But I guess it was in context of watching a Seahawks game in the Microsoft auditorium (which looked super fun, by the way).

Thanks and ((HUGS)) for reading!

XO<T

1:16 AM  
Blogger terrinakamura said...

Our library system is just amazing—no question! And learning about the wifi program made a big impression on me.

It's cool to see Google underwrite the program, and to see Verizon participate!

I didn't realize you can also "check out" digital media like ebooks, and be able to read them on Kindles or other e-readers. VERY COOL!

Thanks for the awesome comment!

((HUGS)) T

1:19 AM  
Anonymous Anonymous said...

Since I live in Bellevue I use the King County Library System and I use it regularly for new fiction and music. The SPL sounds very much the same. When my daughter was in middle school she would wait for the day when the new DVDs would be released and she would get in line for her favorite titles. She knew what would be available and would be among the first to see new DVDs. I am glad you’re calling attention to this fantastic resource we have here in the Puget Sound area.

8:01 PM  
Blogger terrinakamura said...

Hi and thanks for reading and commenting!

You're absolutely right—King County Library System is also great! ( http://www.kcls.org/ ) and we also have the Washington Talking Book and Braille Library ( http://www.wtbbl.org/ ) as a resource! There is a reason why this part of the country makes it on lists like "most well read cities." I found an interesting Time Magazine article that lists BOTH Seattle and Bellevue! ( http://newsfeed.time.com/2012/05/18/where-are-americas-most-well-read-cities/ )

Sounds like your daughter had the magic strategy of knowing what was coming down the pike, and getting dibs on the new DVDs!

We're really fortunate that our region places such a high value on literacy, and making sure services are available for everyone.

Thanks again!

Terri

8:16 PM  

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Goodbye 2015; Hello 2016

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Space Needle

This final day of 2015 started out pretty normally. Woke up, fed the cats, put on my make-up, got dressed, then looked at my to-do list. All doable!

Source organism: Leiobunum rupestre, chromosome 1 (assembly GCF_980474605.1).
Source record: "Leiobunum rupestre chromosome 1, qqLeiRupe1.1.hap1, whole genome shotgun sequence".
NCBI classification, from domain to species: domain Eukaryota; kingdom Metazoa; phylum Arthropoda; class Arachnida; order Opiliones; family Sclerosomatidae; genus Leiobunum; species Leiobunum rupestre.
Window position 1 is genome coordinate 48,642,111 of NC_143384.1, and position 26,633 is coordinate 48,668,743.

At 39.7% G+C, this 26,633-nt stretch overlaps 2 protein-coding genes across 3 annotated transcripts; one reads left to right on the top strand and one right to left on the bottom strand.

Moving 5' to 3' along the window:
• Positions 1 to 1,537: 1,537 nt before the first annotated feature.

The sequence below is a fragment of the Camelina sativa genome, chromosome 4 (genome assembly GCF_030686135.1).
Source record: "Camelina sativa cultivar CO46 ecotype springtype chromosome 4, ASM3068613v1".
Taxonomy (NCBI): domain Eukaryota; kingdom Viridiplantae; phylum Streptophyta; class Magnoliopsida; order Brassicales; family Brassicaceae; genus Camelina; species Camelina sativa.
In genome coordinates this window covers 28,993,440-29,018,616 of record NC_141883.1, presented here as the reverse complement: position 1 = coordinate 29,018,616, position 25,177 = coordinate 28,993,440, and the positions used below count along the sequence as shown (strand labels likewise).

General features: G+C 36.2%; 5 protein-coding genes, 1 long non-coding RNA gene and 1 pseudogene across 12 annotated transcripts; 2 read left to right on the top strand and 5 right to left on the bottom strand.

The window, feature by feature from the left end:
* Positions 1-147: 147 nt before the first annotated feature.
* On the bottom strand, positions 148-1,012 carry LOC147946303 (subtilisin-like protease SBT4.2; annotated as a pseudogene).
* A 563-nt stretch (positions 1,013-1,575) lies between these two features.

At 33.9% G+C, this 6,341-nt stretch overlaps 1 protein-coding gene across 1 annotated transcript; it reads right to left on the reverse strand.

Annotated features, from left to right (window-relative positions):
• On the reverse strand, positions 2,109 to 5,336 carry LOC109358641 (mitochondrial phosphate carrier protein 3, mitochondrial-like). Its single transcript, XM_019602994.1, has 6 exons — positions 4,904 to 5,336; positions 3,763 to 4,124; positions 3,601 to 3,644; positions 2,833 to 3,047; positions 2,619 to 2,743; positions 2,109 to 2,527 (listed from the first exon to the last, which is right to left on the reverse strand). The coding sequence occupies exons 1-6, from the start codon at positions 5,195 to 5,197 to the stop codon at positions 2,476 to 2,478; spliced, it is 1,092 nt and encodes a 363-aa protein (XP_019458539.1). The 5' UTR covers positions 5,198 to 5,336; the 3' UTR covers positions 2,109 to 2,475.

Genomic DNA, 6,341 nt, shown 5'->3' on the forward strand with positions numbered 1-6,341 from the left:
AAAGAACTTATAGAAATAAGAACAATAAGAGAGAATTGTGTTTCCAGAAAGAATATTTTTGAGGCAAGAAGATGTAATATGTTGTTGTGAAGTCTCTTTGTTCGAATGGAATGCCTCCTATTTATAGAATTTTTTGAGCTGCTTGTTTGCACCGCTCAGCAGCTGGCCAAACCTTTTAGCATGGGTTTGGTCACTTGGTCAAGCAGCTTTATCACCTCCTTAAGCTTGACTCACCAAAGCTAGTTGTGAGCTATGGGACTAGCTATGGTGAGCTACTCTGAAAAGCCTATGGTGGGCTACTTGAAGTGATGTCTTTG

I needed to pick up my car from my mechanic of 19 years, and no one was around to drive me there, so I called Uber . Uber was in 50 percent surge-price mode, so I said, forget that! Opened
Lyft and put in my location and request...

Lyft did something weird.


I watched the Lyft car circle around, then was notified the car had arrived. Scanning all directions—no Lyft. The driver calls and tells me he is in West Seattle. Uh, yeah. I was 20 minutes away in Madrona. Wonder what happened? Obviously I couldn't wait for him, so I called my old standby, Farwest Taxi. They said it would be 15 minutes until a cab would reach me. No thanks. In this age of "I have no time to wait," I called Yellow Cab next. They arrived in 5 minutes.

An older East African gentleman


was driving and he wouldn't exceed 25 MPH. Drove me kind of nuts, actually, and eventually I jumped out a few blocks early and sprinted to my mechanic.

Let me just back up


by saying my family and I went to Star Wars on Tuesday evening. We were in a hurry (of course), but I wanted to grab my gloves out of my car. When I shut the door, I don't know how it was possible, but I slammed it shut on my Northface jacket. The door would. not. open. I had to twist around to extricate myself, then left the jacket hanging outside the door, then ran into the house and got another down coat. (It's really cold here right now.)

cardoor
Weird how the door wouldn't open

My car was scheduled for a tune up


at CarTender Wednesday, so I figured I'd ask them to get the door unjammed. I felt pretty lame driving there with my coat partly hanging outside the car.